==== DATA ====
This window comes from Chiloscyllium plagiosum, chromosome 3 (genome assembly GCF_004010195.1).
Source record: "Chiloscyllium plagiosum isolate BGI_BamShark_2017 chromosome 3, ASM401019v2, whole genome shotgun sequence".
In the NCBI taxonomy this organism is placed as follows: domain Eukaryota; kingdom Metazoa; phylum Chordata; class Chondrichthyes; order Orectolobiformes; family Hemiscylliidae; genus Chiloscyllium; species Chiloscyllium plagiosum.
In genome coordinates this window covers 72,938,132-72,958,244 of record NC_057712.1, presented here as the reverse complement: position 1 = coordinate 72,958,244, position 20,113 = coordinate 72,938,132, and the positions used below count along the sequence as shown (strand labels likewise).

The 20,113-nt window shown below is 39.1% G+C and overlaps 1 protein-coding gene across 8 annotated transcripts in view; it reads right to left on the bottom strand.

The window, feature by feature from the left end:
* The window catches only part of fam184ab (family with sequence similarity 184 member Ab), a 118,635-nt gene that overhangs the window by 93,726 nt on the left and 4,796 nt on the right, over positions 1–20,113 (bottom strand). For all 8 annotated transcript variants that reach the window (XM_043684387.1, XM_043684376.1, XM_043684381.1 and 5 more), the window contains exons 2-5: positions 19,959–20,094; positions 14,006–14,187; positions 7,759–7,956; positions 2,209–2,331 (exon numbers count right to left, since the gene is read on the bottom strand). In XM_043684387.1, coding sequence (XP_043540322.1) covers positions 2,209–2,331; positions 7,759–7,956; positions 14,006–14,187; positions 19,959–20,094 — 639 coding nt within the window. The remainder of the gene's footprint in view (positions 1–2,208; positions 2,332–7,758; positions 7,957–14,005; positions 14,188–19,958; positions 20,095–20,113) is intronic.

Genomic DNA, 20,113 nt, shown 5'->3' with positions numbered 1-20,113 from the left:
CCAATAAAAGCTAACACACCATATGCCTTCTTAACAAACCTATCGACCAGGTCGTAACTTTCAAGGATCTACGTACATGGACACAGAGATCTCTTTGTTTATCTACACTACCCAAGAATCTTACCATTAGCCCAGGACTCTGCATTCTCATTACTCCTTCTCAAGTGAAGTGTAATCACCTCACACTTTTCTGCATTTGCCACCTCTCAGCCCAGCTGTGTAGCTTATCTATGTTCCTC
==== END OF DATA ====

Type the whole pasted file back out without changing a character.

This window comes from Chiloscyllium plagiosum, chromosome 3 (genome assembly GCF_004010195.1).
Source record: "Chiloscyllium plagiosum isolate BGI_BamShark_2017 chromosome 3, ASM401019v2, whole genome shotgun sequence".
In the NCBI taxonomy this organism is placed as follows: domain Eukaryota; kingdom Metazoa; phylum Chordata; class Chondrichthyes; order Orectolobiformes; family Hemiscylliidae; genus Chiloscyllium; species Chiloscyllium plagiosum.
In genome coordinates this window covers 72,938,132-72,958,244 of record NC_057712.1, presented here as the reverse complement: position 1 = coordinate 72,958,244, position 20,113 = coordinate 72,938,132, and the positions used below count along the sequence as shown (strand labels likewise).

The 20,113-nt window shown below is 39.1% G+C and overlaps 1 protein-coding gene across 8 annotated transcripts in view; it reads right to left on the bottom strand.

The window, feature by feature from the left end:
* The window catches only part of fam184ab (family with sequence similarity 184 member Ab), a 118,635-nt gene that overhangs the window by 93,726 nt on the left and 4,796 nt on the right, over positions 1–20,113 (bottom strand). For all 8 annotated transcript variants that reach the window (XM_043684387.1, XM_043684376.1, XM_043684381.1 and 5 more), the window contains exons 2-5: positions 19,959–20,094; positions 14,006–14,187; positions 7,759–7,956; positions 2,209–2,331 (exon numbers count right to left, since the gene is read on the bottom strand). In XM_043684387.1, coding sequence (XP_043540322.1) covers positions 2,209–2,331; positions 7,759–7,956; positions 14,006–14,187; positions 19,959–20,094 — 639 coding nt within the window. The remainder of the gene's footprint in view (positions 1–2,208; positions 2,332–7,758; positions 7,957–14,005; positions 14,188–19,958; positions 20,095–20,113) is intronic.

Genomic DNA, 20,113 nt, shown 5'->3' with positions numbered 1-20,113 from the left:
CCAATAAAAGCTAACACACCATATGCCTTCTTAACAAACCTATCGACCAGGTCGTAACTTTCAAGGATCTACGTACATGGACACAGAGATCTCTTTGTTTATCTACACTACCCAAGAATCTTACCATTAGCCCAGGACTCTGCATTCTCATTACTCCTTCTCAAGTGAAGTGTAATCACCTCACACTTTTCTGCATTTGCCACCTCTCAGCCCAGCTGTGTAGCTTATCTATGTTCCTC